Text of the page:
The Plaid Horse Questionnaire with Still Point Farm’s Lindsey Smith

Lindsey Smith. SGL Photo

I love teaching riders because…every student is unique. No two people think, learn, move, or ride exactly alike. That is what makes my job uniquely challenging and rewarding—learning how to work with and get the most out of so many vastly different people. 

I love training horses because…they are honest. When they enjoy something, they let you know. When they dislike something, they let you know. And when they fully trust you and give you their whole heart, that is the purest, truest, and most humbling gift I have ever received. 

I’d be lost without…expo markers in my tack trunk (I love my whiteboards in the tack room—we have three) and a hoof pick in my ring bag. 

As a horsewoman, I am most proud of…our resilience. 

Horse people are…some of the strongest, most hard-working, tough-as-nails people on earth and I’m so proud to be a part of it all. 

As a horsewoman, I work to improve on…always listening to the horse. Tuning out my own expectations, doubts, and fears, and truly, genuinely listening to the horse. 

The most rewarding part of my job is…connecting with the horses, and riders, and bringing out the best in them.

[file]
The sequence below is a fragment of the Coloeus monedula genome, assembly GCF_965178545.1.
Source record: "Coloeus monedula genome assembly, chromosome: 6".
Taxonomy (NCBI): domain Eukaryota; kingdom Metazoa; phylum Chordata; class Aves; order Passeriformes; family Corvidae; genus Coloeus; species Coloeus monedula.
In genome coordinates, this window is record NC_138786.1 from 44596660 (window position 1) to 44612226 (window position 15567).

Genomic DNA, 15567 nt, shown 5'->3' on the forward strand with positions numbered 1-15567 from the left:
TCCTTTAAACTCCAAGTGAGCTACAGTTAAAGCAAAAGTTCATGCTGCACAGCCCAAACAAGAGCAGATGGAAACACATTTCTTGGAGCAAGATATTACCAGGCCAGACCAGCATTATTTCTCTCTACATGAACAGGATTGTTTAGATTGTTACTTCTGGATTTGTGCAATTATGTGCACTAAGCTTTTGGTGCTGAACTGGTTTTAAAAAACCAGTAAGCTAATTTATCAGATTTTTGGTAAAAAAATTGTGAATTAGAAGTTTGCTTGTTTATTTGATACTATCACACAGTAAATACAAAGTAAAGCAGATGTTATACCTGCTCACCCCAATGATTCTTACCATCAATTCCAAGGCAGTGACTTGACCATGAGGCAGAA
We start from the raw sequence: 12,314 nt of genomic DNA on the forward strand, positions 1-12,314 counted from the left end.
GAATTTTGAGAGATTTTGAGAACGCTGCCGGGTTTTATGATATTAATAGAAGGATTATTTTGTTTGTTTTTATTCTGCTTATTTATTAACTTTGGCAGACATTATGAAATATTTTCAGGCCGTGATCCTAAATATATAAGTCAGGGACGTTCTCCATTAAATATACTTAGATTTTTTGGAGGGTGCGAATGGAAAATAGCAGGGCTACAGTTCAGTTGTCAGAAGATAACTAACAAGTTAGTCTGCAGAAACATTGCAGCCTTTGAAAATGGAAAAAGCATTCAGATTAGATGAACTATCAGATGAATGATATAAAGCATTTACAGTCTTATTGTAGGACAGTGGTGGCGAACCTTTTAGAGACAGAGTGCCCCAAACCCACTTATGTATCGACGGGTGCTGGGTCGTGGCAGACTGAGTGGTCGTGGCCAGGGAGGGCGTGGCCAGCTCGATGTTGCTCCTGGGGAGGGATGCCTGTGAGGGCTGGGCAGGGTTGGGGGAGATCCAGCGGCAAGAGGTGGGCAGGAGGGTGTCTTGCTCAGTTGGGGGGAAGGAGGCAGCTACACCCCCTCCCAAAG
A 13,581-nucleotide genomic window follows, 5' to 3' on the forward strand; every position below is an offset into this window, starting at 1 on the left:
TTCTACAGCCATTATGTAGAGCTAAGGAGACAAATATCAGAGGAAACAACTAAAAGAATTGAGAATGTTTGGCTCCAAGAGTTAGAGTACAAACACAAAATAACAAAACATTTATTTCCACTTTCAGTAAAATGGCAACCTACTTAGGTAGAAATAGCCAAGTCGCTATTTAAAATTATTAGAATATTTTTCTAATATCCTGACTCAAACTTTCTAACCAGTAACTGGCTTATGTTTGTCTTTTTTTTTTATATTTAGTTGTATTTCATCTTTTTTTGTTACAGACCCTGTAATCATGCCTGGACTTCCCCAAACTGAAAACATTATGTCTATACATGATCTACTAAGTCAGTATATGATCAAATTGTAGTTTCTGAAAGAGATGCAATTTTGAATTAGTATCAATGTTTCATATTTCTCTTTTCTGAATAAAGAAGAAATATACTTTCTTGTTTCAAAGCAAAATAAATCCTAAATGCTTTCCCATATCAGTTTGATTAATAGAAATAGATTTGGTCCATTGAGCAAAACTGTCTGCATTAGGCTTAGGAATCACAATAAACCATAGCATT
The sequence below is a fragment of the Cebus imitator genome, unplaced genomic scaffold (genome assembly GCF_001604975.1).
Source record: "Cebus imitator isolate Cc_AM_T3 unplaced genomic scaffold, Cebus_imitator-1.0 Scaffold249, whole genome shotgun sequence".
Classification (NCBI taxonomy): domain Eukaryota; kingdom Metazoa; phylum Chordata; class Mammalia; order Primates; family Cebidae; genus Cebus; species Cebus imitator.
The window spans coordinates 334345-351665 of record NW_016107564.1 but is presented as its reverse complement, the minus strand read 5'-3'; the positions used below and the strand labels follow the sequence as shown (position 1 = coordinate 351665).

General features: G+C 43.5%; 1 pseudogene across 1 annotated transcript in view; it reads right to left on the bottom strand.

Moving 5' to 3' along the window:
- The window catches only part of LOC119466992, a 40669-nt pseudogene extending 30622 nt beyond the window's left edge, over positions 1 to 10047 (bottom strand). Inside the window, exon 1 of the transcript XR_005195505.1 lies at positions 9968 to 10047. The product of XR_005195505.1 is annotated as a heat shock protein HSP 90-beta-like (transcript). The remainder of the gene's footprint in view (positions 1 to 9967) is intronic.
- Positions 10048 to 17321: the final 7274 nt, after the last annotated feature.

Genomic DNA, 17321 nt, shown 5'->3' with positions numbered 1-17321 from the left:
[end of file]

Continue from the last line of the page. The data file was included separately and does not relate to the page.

My favorite horse books are…Geoff Teall’s On Riding Hunters, Jumpers, and Equitation, Anne Kursinski’s Riding and Jumping Clinic, and Reflections on Riding and Jumping by William Steinkraus

On Mondays, you’ll find me…running errands and spending time with my son.

I sometimes wish I had the time to…learn how to repair farm equipment. If it has a motor, find someone else. 

I’m afraid of…spiders. 

The horse people I most respect and strive to learn from are…Beezie Madden, Meredith Michaels-Beerbaum, Kent Farrington, McLain Ward. 

Something I say ten times a day is…“One more time.” 

My best piece of advice for riders is…Leave your ego, expectations, crappy day at work, stress, and drama on the trees outside of the arena. You can pick them up on your way out, but they have no place inside the ring, no place inside your ride. 

My motto is: …“You rush a miracle … you get rotten miracles.” For a prey animal to allow a predator on its back, and then to trust that predator with its own legs more than it trusts itself … that is a miracle.

*This story was originally published in the February 2022 issue of The Plaid Horse. Click here to read it now and subscribe for issues delivered straight to your door!